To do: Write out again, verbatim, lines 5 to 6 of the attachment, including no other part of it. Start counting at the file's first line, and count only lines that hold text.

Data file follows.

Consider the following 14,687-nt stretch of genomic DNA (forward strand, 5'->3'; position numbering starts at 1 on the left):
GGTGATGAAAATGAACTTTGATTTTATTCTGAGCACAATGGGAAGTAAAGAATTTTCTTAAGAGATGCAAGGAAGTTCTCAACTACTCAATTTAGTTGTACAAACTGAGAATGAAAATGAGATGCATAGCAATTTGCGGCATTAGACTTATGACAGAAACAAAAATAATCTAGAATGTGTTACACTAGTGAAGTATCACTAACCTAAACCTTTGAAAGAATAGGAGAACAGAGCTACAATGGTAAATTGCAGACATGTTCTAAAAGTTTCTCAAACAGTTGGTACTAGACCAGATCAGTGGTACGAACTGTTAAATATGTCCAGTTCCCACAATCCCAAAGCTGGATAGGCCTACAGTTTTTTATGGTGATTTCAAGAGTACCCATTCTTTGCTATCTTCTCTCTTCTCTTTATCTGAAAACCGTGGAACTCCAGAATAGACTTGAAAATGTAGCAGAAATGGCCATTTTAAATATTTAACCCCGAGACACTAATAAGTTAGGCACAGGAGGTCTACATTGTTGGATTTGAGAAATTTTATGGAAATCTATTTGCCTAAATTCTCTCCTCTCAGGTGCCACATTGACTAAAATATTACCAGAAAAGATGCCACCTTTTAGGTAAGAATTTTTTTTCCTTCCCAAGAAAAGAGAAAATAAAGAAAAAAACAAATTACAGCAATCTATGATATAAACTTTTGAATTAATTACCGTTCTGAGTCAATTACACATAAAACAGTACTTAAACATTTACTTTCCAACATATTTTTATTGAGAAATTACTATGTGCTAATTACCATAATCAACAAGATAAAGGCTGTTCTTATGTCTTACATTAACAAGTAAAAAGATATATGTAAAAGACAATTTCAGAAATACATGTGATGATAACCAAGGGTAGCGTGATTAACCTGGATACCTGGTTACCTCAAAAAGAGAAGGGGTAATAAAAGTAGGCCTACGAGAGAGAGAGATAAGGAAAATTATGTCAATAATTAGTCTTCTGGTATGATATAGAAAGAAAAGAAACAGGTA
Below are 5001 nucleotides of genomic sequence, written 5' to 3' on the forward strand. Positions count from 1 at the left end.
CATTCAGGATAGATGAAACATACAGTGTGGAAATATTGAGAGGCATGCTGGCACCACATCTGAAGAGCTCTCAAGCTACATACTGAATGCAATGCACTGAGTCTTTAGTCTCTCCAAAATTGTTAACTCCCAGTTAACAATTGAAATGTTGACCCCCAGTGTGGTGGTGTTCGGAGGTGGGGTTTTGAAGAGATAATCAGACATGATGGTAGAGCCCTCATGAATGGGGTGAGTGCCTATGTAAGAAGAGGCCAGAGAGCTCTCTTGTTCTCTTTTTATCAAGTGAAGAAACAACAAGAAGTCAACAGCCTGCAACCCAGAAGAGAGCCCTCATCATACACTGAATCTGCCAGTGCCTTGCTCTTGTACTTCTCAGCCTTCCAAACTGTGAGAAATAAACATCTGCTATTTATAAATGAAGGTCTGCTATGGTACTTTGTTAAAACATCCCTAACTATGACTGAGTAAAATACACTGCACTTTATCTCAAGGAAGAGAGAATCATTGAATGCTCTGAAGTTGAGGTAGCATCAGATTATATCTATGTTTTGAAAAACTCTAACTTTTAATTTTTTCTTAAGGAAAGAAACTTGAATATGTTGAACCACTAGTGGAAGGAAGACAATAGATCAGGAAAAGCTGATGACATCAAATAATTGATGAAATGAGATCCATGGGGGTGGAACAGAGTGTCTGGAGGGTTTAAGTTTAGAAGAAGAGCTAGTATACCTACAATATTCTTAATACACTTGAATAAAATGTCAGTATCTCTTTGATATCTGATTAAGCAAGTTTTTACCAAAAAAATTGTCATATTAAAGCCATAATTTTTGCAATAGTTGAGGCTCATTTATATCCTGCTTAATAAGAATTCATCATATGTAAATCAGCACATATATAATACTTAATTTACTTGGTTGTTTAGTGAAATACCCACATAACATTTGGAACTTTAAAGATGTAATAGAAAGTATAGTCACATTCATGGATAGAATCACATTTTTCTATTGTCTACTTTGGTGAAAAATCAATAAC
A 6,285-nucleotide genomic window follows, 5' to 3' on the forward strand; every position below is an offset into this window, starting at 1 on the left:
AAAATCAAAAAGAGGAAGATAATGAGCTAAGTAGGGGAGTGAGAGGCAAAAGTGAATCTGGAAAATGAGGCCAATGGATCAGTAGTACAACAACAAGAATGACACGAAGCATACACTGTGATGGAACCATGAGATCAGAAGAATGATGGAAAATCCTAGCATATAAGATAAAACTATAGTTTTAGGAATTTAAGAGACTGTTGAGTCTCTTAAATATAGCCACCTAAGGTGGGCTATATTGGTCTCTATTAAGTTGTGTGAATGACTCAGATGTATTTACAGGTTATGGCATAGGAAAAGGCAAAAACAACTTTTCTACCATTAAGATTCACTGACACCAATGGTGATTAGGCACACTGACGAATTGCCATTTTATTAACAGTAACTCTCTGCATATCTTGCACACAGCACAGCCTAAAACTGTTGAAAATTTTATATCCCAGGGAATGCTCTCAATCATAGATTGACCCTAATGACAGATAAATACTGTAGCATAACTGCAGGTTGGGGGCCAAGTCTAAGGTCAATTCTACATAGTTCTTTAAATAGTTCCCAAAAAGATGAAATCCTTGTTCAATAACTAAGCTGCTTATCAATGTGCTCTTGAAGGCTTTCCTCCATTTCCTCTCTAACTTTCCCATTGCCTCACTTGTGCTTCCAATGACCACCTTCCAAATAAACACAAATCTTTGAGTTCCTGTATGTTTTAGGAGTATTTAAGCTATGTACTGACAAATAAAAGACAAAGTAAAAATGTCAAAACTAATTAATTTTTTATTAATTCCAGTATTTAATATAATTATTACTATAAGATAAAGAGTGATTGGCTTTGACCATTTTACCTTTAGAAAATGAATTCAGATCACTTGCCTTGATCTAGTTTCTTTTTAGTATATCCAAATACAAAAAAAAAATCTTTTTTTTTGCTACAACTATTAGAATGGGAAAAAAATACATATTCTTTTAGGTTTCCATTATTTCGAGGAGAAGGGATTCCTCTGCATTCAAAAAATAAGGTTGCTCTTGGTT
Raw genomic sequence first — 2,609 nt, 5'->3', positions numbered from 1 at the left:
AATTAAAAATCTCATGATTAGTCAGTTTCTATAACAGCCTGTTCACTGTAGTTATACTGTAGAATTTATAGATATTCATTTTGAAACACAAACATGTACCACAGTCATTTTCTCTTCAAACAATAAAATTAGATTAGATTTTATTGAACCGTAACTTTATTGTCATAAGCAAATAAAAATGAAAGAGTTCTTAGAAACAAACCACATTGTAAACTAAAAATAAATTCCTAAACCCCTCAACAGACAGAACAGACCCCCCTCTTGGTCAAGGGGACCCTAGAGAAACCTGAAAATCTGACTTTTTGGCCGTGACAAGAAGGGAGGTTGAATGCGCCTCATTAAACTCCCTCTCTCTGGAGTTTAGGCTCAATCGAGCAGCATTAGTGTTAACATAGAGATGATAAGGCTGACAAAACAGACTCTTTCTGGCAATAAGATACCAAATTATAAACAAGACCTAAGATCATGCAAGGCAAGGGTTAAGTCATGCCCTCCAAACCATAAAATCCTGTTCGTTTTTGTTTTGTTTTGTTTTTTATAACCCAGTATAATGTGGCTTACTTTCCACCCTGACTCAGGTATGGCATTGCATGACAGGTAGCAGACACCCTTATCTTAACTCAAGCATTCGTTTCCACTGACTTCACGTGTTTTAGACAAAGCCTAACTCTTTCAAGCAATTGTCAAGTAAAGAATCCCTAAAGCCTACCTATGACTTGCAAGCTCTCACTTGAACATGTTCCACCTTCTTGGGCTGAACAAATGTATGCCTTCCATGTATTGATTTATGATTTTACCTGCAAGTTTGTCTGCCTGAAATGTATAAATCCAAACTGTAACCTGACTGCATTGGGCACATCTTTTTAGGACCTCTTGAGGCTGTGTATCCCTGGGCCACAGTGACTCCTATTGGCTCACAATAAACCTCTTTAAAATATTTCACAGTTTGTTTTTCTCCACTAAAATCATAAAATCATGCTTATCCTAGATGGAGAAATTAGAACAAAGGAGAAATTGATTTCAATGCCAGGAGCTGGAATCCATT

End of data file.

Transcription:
A 6,285-nucleotide genomic window follows, 5' to 3' on the forward strand; every position below is an offset into this window, starting at 1 on the left:
AAAATCAAAAAGAGGAAGATAATGAGCTAAGTAGGGGAGTGAGAGGCAAAAGTGAATCTGGAAAATGAGGCCAATGGATCAGTAGTACAACAACAAGAATGACACGAAGCATACACTGTGATGGAACCATGAGATCAGAAGAATGATGGAAAATCCTAGCATATAAGATAAAACTATAGTTTTAGGAATTTAAGAGACTGTTGAGTCTCTTAAATATAGCCACCTAAGGTGGGCTATATTGGTCTCTATTAAGTTGTGTGAATGACTCAGATGTATTTACAGGTTATGGCATAGGAAAAGGCAAAAACAACTTTTCTACCATTAAGATTCACTGACACCAATGGTGATTAGGCACACTGACGAATTGCCATTTTATTAACAGTAACTCTCTGCATATCTTGCACACAGCACAGCCTAAAACTGTTGAAAATTTTATATCCCAGGGAATGCTCTCAATCATAGATTGACCCTAATGACAGATAAATACTGTAGCATAACTGCAGGTTGGGGGCCAAGTCTAAGGTCAATTCTACATAGTTCTTTAAATAGTTCCCAAAAAGATGAAATCCTTGTTCAATAACTAAGCTGCTTATCAATGTGCTCTTGAAGGCTTTCCTCCATTTCCTCTCTAACTTTCCCATTGCCTCACTTGTGCTTCCAATGACCACCTTCCAAATAAACACAAATCTTTGAGTTCCTGTATGTTTTAGGAGTATTTAAGCTATGTACTGACAAATAAAAGACAAAGTAAAAATGTCAAAACTAATTAATTTTTTATTAATTCCAGTATTTAATATAATTATTACTATAAGATAAAGAGTGATTGGCTTTGACCATTTTACCTTTAGAAAATGAATTCAGATCACTTGCCTTGATCTAGTTTCTTTTTAGTATATCCAAATACAAAAAAAAAATCTTTTTTTTTGCTACAACTATTAGAATGGGAAAAAAATACATATTCTTTTAGGTTTCCATTATTTCGAGGAGAAGGGATTCCTCTGCATTCAAAAAATAAGGTTGCTCTTGGTT